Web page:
Number up for gaming executives, says French state lottery

The French national lottery warned online gaming executives yesterday that they could be arrested if they set foot in France, after the joint chief executives of BWin, of Austria, were detained by French police.

The arrest of Manfred Bodner and Norbert Teufelberger as they prepared for a press conference at Monaco football club, which is sponsored by BWin, sent a fresh shudder through the online gaming industry. The sector has been battered by the recent arrests of two British online gambling executives, Peter Dicks, the Sportingbet chairman, and David Carruthers, the chief executive of BetOnSports, in the US.

A spokeswoman for the state-owned Française des Jeux (FdJ), which runs the national lottery, the football pools and scratch-card games in France, said yesterday: “It is reasonable to assume that any other executive from an online bookmaker who came to France would also be arrested. We are doing exactly the same as the authorities in the US who arrested the British executives.”

At least ten police officers took part in the arrest of the BWin executives, which happened in front of startled sports journalists at the Monaco training ground, which lies in French territory.

The executives were questioned in the changing-rooms before they were taken to a police station in Nice last night. The operation in France follows the revocation of BWin’s betting licence in Germany and comes after the FdJ filed a lawsuit against BWin and other online bookmakers.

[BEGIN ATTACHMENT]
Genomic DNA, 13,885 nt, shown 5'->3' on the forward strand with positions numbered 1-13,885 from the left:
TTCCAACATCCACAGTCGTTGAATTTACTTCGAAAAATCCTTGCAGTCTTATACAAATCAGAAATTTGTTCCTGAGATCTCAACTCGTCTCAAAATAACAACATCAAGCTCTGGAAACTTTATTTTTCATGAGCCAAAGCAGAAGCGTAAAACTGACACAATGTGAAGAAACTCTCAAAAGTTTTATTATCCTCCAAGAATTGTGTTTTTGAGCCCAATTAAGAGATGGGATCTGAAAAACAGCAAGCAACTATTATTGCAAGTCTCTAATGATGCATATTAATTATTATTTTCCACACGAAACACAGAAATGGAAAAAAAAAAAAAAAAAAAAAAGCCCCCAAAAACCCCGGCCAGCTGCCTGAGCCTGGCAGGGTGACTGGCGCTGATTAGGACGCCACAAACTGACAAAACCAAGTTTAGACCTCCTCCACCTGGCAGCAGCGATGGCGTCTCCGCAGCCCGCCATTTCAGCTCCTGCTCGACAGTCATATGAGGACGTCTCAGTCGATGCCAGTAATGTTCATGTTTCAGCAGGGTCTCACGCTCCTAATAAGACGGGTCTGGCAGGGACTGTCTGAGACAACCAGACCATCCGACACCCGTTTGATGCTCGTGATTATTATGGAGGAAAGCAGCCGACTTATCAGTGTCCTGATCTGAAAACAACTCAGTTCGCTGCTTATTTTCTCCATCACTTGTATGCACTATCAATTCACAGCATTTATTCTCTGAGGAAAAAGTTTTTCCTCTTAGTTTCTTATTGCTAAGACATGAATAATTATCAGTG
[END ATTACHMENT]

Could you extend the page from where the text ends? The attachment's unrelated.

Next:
Internet betting infringes French legislation, which allows gambling run only by the FdJ, the PMU, a state-run body specialising in racing, and by casinos, according to the spokeswoman for the FdJ.

She said that lawsuits had been filed against all online bookies “seeking custom in France through publicity”.

These include and, which, like BWin, are sponsoring professional football clubs.

Shares in 888 fell 6 per cent to 141¾p in London yesterday, PartyGaming slipped 9 per cent to 175¾p and Sportingbet dropped 10 per cent to 172p.

An investigating magistrate in Nanterre, outside Paris, has opened a formal inquiry into the claims that online bookmakers have organised “illicit gambling” and “the publicity of an illicit activity”, according to a judicial source.